Where Benjamin Bello ends and President Obonjo begins is the concept, the comedy and the mystery of this gig. The thunderous African dictator leaves both performer and audience scratching their heads, but in a way that provokes bowel-shaking laughs, albeit very nervous ones. Performance art, satirical character comedy, man having a breakdown – possibly all of them are happening at once in this half-filled room of Cowgatehead.
It is President Obonjo that greets the audience as they arrive, dressed in the full Idi Amin. If that isn’t unsettling enough, he orders to the stage his “white butler” (Tom Mayhew), a timid, undernourished boy of 23, who can’t maintain eye contact, isn’t dressed as a butler, and who proceeds to give five minutes of hilarious and hopefully intentionally anxious jokes, before introducing his overlord.
Our leader Obonjo is a formidable man with a rock-shattering voice. He begins by issuing diktats, eyeing up potential wives, and threatening to have people shot. A young black man arrives at the door. “My son!” he exclaims. The man appears to be among a group of latecomers, but again, it could be part of the show.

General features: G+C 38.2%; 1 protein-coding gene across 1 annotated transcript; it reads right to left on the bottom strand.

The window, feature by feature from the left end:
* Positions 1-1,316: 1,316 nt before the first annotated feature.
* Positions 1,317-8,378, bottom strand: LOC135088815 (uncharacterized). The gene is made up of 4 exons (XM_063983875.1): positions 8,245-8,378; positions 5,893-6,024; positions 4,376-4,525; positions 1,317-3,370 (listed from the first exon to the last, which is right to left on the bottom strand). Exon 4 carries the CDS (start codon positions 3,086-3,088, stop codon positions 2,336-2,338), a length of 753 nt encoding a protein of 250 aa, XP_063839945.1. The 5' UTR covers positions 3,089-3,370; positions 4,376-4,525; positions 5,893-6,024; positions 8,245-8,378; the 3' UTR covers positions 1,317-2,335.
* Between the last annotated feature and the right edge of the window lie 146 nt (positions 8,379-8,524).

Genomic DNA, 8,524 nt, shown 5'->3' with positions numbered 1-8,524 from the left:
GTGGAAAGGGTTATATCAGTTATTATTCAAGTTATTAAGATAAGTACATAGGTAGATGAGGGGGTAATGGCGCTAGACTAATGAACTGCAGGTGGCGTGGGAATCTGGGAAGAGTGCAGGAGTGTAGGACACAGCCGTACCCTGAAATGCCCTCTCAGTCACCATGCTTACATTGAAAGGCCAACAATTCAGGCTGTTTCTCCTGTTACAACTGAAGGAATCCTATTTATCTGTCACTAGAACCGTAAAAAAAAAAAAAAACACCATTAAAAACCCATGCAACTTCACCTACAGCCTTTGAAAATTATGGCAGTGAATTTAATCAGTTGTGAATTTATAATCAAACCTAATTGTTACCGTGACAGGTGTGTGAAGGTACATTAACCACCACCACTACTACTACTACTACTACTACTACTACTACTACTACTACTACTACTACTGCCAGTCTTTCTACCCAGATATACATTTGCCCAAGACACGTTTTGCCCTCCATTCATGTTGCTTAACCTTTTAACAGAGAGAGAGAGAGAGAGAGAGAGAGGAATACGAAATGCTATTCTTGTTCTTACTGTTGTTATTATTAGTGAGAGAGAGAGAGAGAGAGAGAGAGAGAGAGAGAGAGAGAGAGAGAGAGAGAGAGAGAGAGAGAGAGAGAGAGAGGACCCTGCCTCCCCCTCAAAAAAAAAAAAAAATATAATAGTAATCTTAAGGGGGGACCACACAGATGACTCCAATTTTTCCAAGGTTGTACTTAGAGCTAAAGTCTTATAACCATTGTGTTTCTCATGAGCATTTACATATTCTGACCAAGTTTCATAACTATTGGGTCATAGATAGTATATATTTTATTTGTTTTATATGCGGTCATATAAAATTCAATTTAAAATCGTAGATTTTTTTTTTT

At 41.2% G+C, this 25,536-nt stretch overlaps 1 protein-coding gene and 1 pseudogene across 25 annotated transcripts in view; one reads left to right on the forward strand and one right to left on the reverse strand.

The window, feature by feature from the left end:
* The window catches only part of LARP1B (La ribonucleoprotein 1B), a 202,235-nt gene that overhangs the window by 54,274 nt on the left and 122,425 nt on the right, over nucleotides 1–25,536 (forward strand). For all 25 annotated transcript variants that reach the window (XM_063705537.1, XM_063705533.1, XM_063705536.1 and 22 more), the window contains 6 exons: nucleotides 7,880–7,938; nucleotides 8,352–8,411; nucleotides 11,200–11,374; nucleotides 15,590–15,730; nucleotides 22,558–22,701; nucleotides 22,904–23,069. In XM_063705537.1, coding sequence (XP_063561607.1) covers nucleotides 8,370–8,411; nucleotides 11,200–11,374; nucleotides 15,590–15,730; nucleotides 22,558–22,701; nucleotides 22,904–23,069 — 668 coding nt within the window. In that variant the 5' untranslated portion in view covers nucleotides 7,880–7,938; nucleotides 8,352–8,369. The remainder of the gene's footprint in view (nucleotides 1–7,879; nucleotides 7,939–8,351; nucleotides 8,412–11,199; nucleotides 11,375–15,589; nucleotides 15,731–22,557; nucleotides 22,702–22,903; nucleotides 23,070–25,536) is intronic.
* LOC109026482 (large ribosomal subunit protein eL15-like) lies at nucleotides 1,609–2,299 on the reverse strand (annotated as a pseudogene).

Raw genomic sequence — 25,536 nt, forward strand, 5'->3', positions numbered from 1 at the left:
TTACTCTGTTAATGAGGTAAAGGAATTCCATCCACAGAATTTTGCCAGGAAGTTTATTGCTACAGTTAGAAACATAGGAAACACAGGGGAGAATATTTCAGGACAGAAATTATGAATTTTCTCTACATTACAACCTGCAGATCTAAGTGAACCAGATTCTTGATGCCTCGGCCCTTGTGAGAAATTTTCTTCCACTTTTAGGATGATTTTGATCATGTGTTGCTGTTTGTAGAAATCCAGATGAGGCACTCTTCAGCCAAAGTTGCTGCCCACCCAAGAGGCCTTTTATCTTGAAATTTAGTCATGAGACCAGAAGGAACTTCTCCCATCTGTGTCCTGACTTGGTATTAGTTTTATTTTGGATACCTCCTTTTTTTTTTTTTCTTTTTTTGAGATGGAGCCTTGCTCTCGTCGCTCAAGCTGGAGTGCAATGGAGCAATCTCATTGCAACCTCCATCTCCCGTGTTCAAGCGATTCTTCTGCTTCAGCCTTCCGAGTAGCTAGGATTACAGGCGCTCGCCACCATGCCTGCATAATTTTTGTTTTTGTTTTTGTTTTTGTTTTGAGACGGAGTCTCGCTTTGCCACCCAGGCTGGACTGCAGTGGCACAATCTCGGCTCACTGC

Then, just as we think we have the measure of the man, he asks everyone, “Have you seen Benjamin Bello?” No-one knows who he is; they haven’t read the flyers, they’ve just been marched in here by an aggressive African warlord. Bello is the real man beneath the uniform, and as he strips out of it, it’s clear he needs help. “Even my wife thinks I’m Mr President!” He’s simultaneously pleased and envious that the President gets attention. He’s soon back in uniform.
At one point, he steps into the audience to hector them loudly with questions about his leadership. “Yes, sir!” each member of the audience replies abruptly, until he tones the aggression down, ‘Why are you calling me “sir”?’ That’s right – why are we calling him “sir”? Who the hell is this? Why are we laughing so hard?
It’s almost brilliant. It’s certainly an experience. The concept is great, if it is a concept – the apparent ad-libbing only adds to the sense that Bello/Obonjo genuinely doesn’t know the difference. If it were more together, it might be a work of genius. If it were more together, it wouldn’t be half as funny.